Inside the Bay Area’s Geriatric Homeless Shelter
April 23, 2020
OAKLAND — Anthony Deloney is homeless and 63 years old, a frightful combination in this pandemic. Yet this is how Mr. Deloney described his fate on a recent Thursday afternoon: “Every day the sun rises, there’s something for me to look forward to.” His hopefulness, it turned out, rested on a single lucky break that graced an otherwise hard-luck life.
Mr. Deloney had found refuge in the only homeless shelter in the Bay Area dedicated to serving seniors.
There are some 28,000 homeless residents in this region. Thousands are senior citizens. Out of that population, just 11 homeless seniors — Mr. Deloney among them — found themselves quarantined inside St. Mary’s Center in downtown Oakland. They were watched and worried over by a vigilant, exhausted staff of mostly volunteers who worked around the clock in masks and gloves serving meals, delivering medicine, changing sheets, cleaning toilets, sanitizing surfaces and doing their utmost to make sure no one from the infected world beyond the center’s steel gates set foot inside.
“The good Lord takes care of the blind and crippled as well as the seniors,” Mr. Deloney said as he gave an impromptu tour of the center’s garden of blossoming trees and flowers.
“We don’t think about the virus in here,” he said.
But, in fact, the virus was about all Sharon Cornu could think about. As the executive director of St. Mary’s, Ms. Cornu was all too aware of how the novel coronavirus is ravaging places where the elderly live in close quarters. Only weeks ago, men in hazmat suits were carrying bodies out of a nursing home in nearby Hayward, where scores of residents were infected.
She was no less fearful of what will happen if the virus begins to hopscotch through the Bay Area’s vast shadow world of homeless encampments. How long, she wondered, could shelters like St. Mary’s stay virus free? The question hit especially hard when officials disclosed that 96 residents in a homeless shelter in San Francisco had tested positive for Covid-19. In New York, at least 23 shelter residents have died from the outbreak.
“None of our procedures anticipated this scale of a global pandemic,” Ms. Cornu said.
The full weight and meaning of this realization first coalesced within Ms. Cornu in mid-March when the order came for the entire Bay Area to shelter in place. At the time, she had 30 homeless seniors in her care at St. Mary’s. They slept in cots a few feet from one another, and there wasn’t near enough space to enforce proper social distancing.
So Ms. Cornu and her staff scrambled to move guests out of St. Mary’s and into every nearby single-room apartment they could find. They sought to reunify others with relatives. Although they could arrange spots for only 19 people, their efforts created enough room to position cots at a safe distance for the remaining 11. Ms. Cornu also had much of her staff work from home, leaving only a skeleton crew of people like Janny Castillo, who found herself choking back tears when they discussed how to protect those who remained. Once homeless herself, Ms. Castillo was terrified of carrying the disease into St. Mary’s.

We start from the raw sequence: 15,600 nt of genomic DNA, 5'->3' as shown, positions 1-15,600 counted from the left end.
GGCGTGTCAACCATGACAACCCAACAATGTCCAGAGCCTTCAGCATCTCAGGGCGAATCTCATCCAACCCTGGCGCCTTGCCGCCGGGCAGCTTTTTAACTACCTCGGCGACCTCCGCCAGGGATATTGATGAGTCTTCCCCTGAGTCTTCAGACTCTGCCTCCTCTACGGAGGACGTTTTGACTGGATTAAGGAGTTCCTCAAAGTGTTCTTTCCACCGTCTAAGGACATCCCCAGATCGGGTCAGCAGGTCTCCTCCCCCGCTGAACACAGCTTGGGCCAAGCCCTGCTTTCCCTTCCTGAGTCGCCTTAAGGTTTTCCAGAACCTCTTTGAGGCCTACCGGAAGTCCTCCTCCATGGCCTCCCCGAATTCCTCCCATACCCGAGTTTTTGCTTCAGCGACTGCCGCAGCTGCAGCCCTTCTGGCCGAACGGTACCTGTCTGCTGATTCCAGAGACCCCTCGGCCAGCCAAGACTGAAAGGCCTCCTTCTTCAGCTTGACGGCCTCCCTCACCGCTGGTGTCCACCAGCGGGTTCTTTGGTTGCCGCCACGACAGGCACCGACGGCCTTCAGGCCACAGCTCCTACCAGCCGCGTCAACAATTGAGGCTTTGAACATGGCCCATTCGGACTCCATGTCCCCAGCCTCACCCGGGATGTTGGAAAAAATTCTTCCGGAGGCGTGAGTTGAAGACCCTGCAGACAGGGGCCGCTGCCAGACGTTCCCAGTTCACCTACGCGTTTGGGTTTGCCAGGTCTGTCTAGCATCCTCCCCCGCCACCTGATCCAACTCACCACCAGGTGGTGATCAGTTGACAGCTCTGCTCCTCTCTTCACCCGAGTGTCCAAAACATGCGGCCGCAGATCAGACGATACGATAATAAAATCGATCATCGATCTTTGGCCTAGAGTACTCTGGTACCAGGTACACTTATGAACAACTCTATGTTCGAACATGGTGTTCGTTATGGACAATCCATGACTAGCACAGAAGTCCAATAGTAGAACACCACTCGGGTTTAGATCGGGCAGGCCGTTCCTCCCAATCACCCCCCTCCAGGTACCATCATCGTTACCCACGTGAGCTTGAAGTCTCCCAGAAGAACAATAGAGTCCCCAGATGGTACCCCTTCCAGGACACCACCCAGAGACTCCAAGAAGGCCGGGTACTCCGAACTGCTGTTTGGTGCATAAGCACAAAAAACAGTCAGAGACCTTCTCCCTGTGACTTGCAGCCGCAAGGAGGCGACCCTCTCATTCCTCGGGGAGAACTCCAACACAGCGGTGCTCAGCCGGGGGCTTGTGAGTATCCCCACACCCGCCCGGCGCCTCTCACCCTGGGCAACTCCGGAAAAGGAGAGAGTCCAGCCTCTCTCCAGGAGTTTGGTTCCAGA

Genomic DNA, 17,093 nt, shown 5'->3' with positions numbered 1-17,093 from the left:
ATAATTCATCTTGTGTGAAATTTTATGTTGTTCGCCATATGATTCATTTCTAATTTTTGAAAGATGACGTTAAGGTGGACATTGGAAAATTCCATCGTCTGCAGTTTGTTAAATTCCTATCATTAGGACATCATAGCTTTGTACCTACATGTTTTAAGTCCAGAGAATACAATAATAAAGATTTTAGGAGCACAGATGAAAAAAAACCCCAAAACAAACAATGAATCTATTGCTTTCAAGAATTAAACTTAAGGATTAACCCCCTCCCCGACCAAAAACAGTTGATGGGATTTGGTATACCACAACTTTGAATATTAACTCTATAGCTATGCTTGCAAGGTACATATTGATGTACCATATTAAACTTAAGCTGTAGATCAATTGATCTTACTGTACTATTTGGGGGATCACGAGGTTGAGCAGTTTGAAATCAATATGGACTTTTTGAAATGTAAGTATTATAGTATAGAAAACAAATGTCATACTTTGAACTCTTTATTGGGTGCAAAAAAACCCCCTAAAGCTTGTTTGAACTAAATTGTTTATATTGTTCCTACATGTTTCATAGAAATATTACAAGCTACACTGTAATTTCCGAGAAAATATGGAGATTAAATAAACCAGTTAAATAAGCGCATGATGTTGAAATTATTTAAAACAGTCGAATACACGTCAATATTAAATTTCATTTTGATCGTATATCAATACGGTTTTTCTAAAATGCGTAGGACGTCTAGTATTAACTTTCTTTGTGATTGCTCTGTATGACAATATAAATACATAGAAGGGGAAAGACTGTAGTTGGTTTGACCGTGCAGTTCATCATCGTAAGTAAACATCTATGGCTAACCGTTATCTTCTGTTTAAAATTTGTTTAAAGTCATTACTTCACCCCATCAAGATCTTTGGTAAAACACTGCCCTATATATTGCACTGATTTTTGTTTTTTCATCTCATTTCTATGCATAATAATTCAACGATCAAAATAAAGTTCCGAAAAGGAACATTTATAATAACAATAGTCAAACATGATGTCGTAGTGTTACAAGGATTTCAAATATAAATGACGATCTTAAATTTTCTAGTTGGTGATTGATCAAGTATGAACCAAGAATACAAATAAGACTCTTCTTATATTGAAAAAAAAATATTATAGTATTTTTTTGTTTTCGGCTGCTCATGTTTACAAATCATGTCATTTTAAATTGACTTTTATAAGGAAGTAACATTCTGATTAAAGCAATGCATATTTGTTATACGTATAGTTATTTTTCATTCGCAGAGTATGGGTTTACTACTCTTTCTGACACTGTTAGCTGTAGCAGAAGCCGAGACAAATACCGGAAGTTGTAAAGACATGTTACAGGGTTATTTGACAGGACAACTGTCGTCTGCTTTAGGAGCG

“Homelessness is traumatic enough without a pandemic,” she said. “If I bring this virus back to our seniors, they probably won’t make it.”
Researchers estimate homeless seniors will be up to three times as likely to die if infected by Covid-19. This is because homeless seniors have higher rates of chronic illnesses, and their bodies seem to age faster on the street. (Many develop frailties commonly seen in people 20 years older.) “It’s a crisis upon a crisis upon a crisis,” said Margot Kushel, director of the Center for Vulnerable Populations at the University of California, San Francisco.
Gov. Gavin Newsom has responded by securing 15,000 hotel rooms around the state for the homeless, with preference given to the elderly, those with symptoms and those who test positive. But according to the latest state figures, most of the rooms remain unused, which leaves thousands of homeless seniors either in the street or in shelters that offer none of St. Mary’s special protections.
Not far from St. Mary’s is St. Vincent de Paul of Alameda County, an 80-bed shelter for the general population. On a rainy afternoon, a line formed under the building’s awning, where Mary Hanna, 79, sat knitting on a milk crate. Ms. Hanna, a former English professor, always gets a bed at St. Vincent’s — she volunteers two hours a day to secure first pick. But the sleeping area, she said, is crowded. “I hear coughing all night, and that worries me,” she said.
Back at St. Mary’s, Mr. Deloney was taking advantage of the relative safety and comfort, even using the shelter’s computers to take courses in automotive technology.
But for the small staff of St. Mary’s, the stress of protecting and caring for 11 people week after week was becoming unbearable and unsustainable. They began searching for “transitional housing’’ where they could place their remaining clients, Mr. Deloney included. They began exploring how they could support their clients by delivering meals and medicine to their temporary homes.
“Like other shelter providers, as we learned of the challenges faced by hospitals and nursing homes in managing exposure to Covid-19, we determined that we were not equipped to continue providing a healthy environment and needed to move shelter residents to individual rooms,” Ms. Cornu wrote in an email.
By April 7, the Bay Area’s last refuge for homeless seniors sat empty, one more victim of Covid-19.